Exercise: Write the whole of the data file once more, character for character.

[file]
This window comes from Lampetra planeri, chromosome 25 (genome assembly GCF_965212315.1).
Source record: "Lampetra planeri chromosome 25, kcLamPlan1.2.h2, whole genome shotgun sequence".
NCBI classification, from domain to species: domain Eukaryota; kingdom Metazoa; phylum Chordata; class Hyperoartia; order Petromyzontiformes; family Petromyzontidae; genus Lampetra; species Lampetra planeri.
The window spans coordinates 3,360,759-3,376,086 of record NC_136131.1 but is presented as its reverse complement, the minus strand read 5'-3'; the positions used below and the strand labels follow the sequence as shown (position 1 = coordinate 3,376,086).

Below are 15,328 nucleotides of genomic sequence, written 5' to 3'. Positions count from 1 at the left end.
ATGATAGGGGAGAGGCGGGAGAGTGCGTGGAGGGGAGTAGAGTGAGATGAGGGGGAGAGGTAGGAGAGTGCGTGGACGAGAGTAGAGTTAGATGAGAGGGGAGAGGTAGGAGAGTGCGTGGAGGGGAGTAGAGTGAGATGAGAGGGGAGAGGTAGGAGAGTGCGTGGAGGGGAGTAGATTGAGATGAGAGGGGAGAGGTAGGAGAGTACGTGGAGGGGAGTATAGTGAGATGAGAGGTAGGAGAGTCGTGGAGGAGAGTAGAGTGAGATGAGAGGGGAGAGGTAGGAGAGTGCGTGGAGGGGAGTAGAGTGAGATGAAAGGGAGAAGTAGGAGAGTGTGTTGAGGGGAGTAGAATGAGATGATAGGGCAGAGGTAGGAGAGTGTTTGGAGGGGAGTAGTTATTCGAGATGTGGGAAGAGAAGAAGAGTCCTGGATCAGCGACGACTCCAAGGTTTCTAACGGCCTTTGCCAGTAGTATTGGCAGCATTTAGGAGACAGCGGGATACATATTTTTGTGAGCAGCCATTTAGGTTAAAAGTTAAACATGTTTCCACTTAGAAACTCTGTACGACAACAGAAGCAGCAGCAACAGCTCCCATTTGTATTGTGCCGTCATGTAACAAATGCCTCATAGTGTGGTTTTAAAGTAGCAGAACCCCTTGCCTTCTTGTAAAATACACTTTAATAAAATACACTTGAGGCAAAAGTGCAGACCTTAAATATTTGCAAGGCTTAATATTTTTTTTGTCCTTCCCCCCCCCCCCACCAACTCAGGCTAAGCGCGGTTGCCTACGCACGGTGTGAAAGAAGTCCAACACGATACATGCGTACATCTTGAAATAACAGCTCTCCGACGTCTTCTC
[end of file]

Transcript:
This window comes from Lampetra planeri, chromosome 25 (genome assembly GCF_965212315.1).
Source record: "Lampetra planeri chromosome 25, kcLamPlan1.2.h2, whole genome shotgun sequence".
NCBI classification, from domain to species: domain Eukaryota; kingdom Metazoa; phylum Chordata; class Hyperoartia; order Petromyzontiformes; family Petromyzontidae; genus Lampetra; species Lampetra planeri.
The window spans coordinates 3,360,759-3,376,086 of record NC_136131.1 but is presented as its reverse complement, the minus strand read 5'-3'; the positions used below and the strand labels follow the sequence as shown (position 1 = coordinate 3,376,086).

Below are 15,328 nucleotides of genomic sequence, written 5' to 3'. Positions count from 1 at the left end.
ATGATAGGGGAGAGGCGGGAGAGTGCGTGGAGGGGAGTAGAGTGAGATGAGGGGGAGAGGTAGGAGAGTGCGTGGACGAGAGTAGAGTTAGATGAGAGGGGAGAGGTAGGAGAGTGCGTGGAGGGGAGTAGAGTGAGATGAGAGGGGAGAGGTAGGAGAGTGCGTGGAGGGGAGTAGATTGAGATGAGAGGGGAGAGGTAGGAGAGTACGTGGAGGGGAGTATAGTGAGATGAGAGGTAGGAGAGTCGTGGAGGAGAGTAGAGTGAGATGAGAGGGGAGAGGTAGGAGAGTGCGTGGAGGGGAGTAGAGTGAGATGAAAGGGAGAAGTAGGAGAGTGTGTTGAGGGGAGTAGAATGAGATGATAGGGCAGAGGTAGGAGAGTGTTTGGAGGGGAGTAGTTATTCGAGATGTGGGAAGAGAAGAAGAGTCCTGGATCAGCGACGACTCCAAGGTTTCTAACGGCCTTTGCCAGTAGTATTGGCAGCATTTAGGAGACAGCGGGATACATATTTTTGTGAGCAGCCATTTAGGTTAAAAGTTAAACATGTTTCCACTTAGAAACTCTGTACGACAACAGAAGCAGCAGCAACAGCTCCCATTTGTATTGTGCCGTCATGTAACAAATGCCTCATAGTGTGGTTTTAAAGTAGCAGAACCCCTTGCCTTCTTGTAAAATACACTTTAATAAAATACACTTGAGGCAAAAGTGCAGACCTTAAATATTTGCAAGGCTTAATATTTTTTTTGTCCTTCCCCCCCCCCCCACCAACTCAGGCTAAGCGCGGTTGCCTACGCACGGTGTGAAAGAAGTCCAACACGATACATGCGTACATCTTGAAATAACAGCTCTCCGACGTCTTCTC